His son, Andy Buelow ’84, now the executive director of the West Michigan Symphony, was among the Lawrence students Below inspired. He said his father found a welcoming home when he arrived at Lawrence in 1964, something he never took for granted.
“The university’s commitment to liberal arts was something in which he believed strongly, both for himself and his students,” Buelow said. “He felt that broader studies that included art, literature, history, theater, and the sciences would help them become better musicians and well-rounded human beings. He encouraged them not to spend their entire four years holed up in the music building.”
Buelow said he twice took classes taught by his father, both in music history.
“This is a memory I will always treasure — the opportunity to experience first-hand his amazing skills as a classroom teacher,” he said. “We, of course, spent a lot of time listening to recorded musical samples, but I still remember the day we were exploring 20th century piano literature and he sat down at the piano, without preamble or warm-up, and played the Copland Piano Sonata for the class. It was an unforgettable moment for us all.”
In addition to teaching, Below performed on stages in Appleton and across the United States, as well as in Europe and Latin America. He performed often with Lawrence colleagues and appeared as a concerto soloist with numerous orchestras, among them the Fox Valley Symphony and the San Francisco Symphony.
He also composed more than 50 works, many of which have been performed through the years by Lawrence ensembles.
His numerous anthems, hymns, and other sacred works were used at his beloved All Saints Episcopal Church in Appleton. His choral music has been performed at his alma mater, the University of Louisville, as well as by the Lawrence University Concert Choir.
He was selected as the winner of the 1990 Milwaukee Symphony Orchestra Wisconsin Composers Fanfare Competition and he received the Distinguished Alumnus Award of the School of Music at the University of Louisville.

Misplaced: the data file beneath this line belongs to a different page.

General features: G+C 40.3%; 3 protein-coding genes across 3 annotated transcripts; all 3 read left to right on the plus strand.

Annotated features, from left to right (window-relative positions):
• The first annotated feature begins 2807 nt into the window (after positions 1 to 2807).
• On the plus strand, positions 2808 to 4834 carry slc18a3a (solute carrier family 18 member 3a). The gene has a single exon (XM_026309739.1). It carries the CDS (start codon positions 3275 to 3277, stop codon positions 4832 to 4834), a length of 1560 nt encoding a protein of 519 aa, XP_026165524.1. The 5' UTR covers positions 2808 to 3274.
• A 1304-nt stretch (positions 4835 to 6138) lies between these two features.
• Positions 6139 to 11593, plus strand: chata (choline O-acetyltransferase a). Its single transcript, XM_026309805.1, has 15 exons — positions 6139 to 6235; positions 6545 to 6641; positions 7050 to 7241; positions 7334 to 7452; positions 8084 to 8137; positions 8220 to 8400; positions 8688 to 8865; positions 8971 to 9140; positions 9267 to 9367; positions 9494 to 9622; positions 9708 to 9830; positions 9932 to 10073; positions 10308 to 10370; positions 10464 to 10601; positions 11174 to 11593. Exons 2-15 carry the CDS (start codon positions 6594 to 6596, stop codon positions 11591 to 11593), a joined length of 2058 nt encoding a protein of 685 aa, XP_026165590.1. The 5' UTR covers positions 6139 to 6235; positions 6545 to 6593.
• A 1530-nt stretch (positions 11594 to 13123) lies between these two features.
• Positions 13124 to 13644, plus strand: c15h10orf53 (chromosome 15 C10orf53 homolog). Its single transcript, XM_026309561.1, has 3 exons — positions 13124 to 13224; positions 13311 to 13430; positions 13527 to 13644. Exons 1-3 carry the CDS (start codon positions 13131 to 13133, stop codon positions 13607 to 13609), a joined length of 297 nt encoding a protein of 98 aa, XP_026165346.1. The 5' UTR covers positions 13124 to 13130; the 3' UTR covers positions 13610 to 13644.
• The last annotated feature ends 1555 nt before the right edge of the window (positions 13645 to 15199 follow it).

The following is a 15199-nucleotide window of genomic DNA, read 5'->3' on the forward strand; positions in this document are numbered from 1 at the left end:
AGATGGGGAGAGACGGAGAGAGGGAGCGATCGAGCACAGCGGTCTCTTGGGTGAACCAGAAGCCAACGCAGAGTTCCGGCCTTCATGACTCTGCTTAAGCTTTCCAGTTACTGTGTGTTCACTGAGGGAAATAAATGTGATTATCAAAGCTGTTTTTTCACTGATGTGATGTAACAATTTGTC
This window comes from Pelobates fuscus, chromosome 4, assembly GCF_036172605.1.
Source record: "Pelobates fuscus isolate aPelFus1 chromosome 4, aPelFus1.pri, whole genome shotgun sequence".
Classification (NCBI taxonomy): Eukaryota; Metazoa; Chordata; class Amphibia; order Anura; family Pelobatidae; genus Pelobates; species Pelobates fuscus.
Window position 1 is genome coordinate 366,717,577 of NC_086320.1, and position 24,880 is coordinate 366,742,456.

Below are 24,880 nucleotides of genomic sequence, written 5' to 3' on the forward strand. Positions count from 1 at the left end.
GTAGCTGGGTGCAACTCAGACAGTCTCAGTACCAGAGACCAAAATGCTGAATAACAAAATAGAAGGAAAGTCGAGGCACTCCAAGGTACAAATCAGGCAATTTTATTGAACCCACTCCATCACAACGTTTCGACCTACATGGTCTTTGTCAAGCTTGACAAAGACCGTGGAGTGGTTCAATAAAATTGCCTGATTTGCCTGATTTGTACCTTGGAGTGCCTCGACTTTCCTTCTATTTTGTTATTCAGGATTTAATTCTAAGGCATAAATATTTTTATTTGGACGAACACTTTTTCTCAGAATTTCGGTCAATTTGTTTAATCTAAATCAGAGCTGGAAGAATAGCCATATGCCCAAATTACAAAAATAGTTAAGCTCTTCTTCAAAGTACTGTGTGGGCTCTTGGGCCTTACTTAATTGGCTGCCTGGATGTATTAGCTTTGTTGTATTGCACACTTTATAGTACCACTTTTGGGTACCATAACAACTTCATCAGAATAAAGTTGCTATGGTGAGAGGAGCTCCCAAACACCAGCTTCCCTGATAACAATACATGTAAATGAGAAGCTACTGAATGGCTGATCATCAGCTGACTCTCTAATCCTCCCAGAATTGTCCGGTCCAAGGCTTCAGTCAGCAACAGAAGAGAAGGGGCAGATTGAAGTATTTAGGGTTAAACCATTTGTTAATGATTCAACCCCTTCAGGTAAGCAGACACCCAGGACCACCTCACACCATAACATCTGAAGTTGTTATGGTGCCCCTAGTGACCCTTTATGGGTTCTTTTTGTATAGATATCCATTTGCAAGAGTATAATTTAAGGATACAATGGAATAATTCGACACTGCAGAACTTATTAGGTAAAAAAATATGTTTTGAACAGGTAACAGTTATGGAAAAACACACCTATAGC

In his obituary, former student Priscilla Peterson Weaver ’68 spoke glowingly of Below’s commitment to music education.
“The combination of grace and artistry and humanity that lived in Robert and that he passed on in his trademark forceful manner to all his students was a joy to witness,” she said. “For those of us privileged enough to have Robert as a mentor, and not just an occasional teacher, the experience was a blessing of immeasurable worth.”
Below reveled in the arts, at Lawrence and elsewhere, the family said. Poetry, ballet, classical music, and jazz were sources of inspiration during and after his time at Lawrence, and he continued to play the piano into his final days.
He and his wife, Barbara, relocated to Albuquerque shortly after his retirement. She preceded him in death in May. Besides his son, he is survived by a daughter, Alison, of Albuquerque.
Ed Berthiaume is director of public information at Lawrence University. Email: email@example.com
Three Lawrence University professors will be featured in AP Daily, a new series of video lectures aimed at supporting high school students taking Advanced Placement (AP) courses in the midst of the pandemic.
The College Board launched the ongoing virtual series on YouTube when the COVID-19 pandemic forced high schools to go to remote learning. The free series features college professors lecturing on topics of their choice tied to AP course material.
Lawrence’s Beth De Stasio, the Raymond H. Herzog Professor of Science and professor of biology, and Gustavo Fares and Rosa Tapia, both professors of Spanish, were invited to join the series. All three jumped at the chance.
“Each lecturer is asked to speak on material that extends the content of a particular unit of the course,” De Stasio said. “I immediately said, ‘Yes,’ because, frankly, I just love to teach and to facilitate learning.”
By the time they’re all launched, more than 200 videos will be included, providing support and flexibility to AP students studying remotely. The release dates are staggered to coincide with each curricular unit during the school year. De Stasio, Fares, and Tapia expect their videos to post in the coming weeks.
More than 8.5 million students have already watched the AP Daily videos, said Cathy Brigham, senior director of academic outreach at the College Board.
“These videos are available both behind a password-protected site called AP Classroom, which AP students and teachers manage in their in-class interactions,” she said. “But the videos are also available to the public on YouTube. On YouTube alone, the videos from higher education faculty have been viewed over 34,500 times for the first four units of AP courses. We are launching videos in sequence with when students are experiencing that content live in their classrooms, and so the number of videos will grow over time.”
De Stasio and Tapia chair their respective AP test development committees, and Fares has done so in the past, so they are plenty familiar with the work of the College Board and the AP process. De Stasio also is on the Science Advisory Committee for the College Board.
Tapia has been actively involved with the AP Spanish Language and Culture program since 2007. As a leading expert on the AP Spanish exam, she has been invited to give talks and workshops to university educators and administrators across the country, most recently at a February symposium at Stanford University.
She is one of seven lecturers speaking in the Spanish Literature and Culture portion of the AP Daily video series. The subject of her lecture is the Spanish writer and philosopher Miguel de Unamuno (1864-1936).